Over time, I think we have confused this underclass, the “chavs”, with the working class and this lack of clarity has made it more difficult to look for solutions. Owen Jones has written a book entitled: “Chavs: the Demonization (sic) of the Working Class.” I have not read the book (for a favourable review see here – what interests me is the title. It assumes that the image we have of Chavs is in any way related to the working class. There has always been differences within the working class. The first Trade Unions were set up to protect the jobs of craftsmen from unskilled workers. But I believe the gap between the underclass we have created and traditional working class values has widened. In fact the “chav” values- there are no consequences to my actions, I want it now, what’s the point of education- resemble more the values of the afore mentioned bankers and politicians. In my view, working class values- essentially communitarian- were best expressed during the riots by the clean up campaign and “the woman from Hackney” . She expresses a view of community which was undermined by Thatcher and which the Labour government did little to address.
Of course Blair has aired his views on the riots. In an article on 21st August in the Observer, Blair states :
“The big cause is the group of alienated, disaffected youth who are outside the social mainstream and who live in a culture at odds with any canons of proper behaviour. “
Well I can actually agree with that. What I can’t agree with is the that we have a ” group of alienated, disaffected youth who are outside the social mainstream and who live in a culture at odds with any canons of proper behaviour. “, has nothing to do with society as a whole.
I acknowledge that I am muddled headed but he then goes on to state:
“The key is to understand that they aren’t symptomatic of society at large. Failure to get this leads to a completely muddle-headed analysis of what has gone wrong.”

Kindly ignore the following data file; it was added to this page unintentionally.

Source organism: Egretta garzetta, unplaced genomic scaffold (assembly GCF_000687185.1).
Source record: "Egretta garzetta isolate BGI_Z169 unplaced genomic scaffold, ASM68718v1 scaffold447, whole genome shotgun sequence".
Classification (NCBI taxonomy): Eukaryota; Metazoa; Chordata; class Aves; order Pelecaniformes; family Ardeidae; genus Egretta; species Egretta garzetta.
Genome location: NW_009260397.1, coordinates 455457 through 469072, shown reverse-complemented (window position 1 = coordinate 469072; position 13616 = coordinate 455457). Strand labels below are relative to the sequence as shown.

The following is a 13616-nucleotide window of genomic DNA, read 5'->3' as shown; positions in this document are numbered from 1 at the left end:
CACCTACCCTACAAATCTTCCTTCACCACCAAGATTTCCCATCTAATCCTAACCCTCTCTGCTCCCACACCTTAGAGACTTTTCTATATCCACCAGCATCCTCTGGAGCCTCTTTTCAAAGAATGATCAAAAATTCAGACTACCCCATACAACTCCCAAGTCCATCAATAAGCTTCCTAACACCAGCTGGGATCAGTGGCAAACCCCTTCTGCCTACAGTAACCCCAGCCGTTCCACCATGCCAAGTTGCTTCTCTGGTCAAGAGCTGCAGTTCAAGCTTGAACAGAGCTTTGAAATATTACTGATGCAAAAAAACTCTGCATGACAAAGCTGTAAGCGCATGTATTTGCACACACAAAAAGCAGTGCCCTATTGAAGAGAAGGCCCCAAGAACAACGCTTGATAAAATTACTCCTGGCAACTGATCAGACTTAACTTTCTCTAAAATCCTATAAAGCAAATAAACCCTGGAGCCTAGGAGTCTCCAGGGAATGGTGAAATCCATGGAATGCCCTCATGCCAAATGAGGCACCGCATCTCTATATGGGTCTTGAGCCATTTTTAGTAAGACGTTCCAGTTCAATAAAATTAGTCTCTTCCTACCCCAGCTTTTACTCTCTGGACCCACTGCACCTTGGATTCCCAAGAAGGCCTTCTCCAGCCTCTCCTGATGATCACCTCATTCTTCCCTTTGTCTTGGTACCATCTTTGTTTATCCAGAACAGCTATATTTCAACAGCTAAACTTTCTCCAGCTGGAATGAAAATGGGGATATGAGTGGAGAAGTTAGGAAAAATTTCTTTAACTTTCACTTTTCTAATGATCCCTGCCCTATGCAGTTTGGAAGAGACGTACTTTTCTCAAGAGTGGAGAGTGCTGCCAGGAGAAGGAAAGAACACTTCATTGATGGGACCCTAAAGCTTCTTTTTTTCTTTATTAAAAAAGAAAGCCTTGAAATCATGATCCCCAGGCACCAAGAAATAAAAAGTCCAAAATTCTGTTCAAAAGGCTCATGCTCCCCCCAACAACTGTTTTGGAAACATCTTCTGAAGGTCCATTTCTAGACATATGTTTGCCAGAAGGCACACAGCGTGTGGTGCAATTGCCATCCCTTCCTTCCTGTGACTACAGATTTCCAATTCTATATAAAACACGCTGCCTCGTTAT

To suggest on the one hand that the riots were caused by a group of alienated youth and then suggest that this is not a societal problem; well that to me seems muddle headed.
Mary Midgley- a philosopher and wonderful person- compared philosophy to plumbing. She suggests that both philosophy and plumbing are hidden systems which no one recognises the need for- unless they go wrong. And when things go wrong with plumbing, we call in the experts. When things go wrong with society however we rarely turn to philosophy. See here
An inquiry has been announced into the riots. I hope the inquiry digs deep and examines the plumbing which underpins our society.
I hope that they: examine the values that we promote through our press and the media in general,
: examine an education system that promotes training above education for life not just employment.
: look at the parts of England where there weren’t any riots and what they are doing RIGHT.
: Look at where those convicted have come from, check the deprivation levels and the gcse results
Unless we address the issues of what type of society we want to live in then the problems exemplified by the riots this Summer willnot go away.
Here are a few other articles in the press that I think are relevant:
(There were no riots in Derby thanks in part to the proactive intervention of community groups getting out on the streets (community groups threatened with funding cuts) and the beat police officers ( threatened with funding cuts) and positive use of social media. (Threatened by censorship.)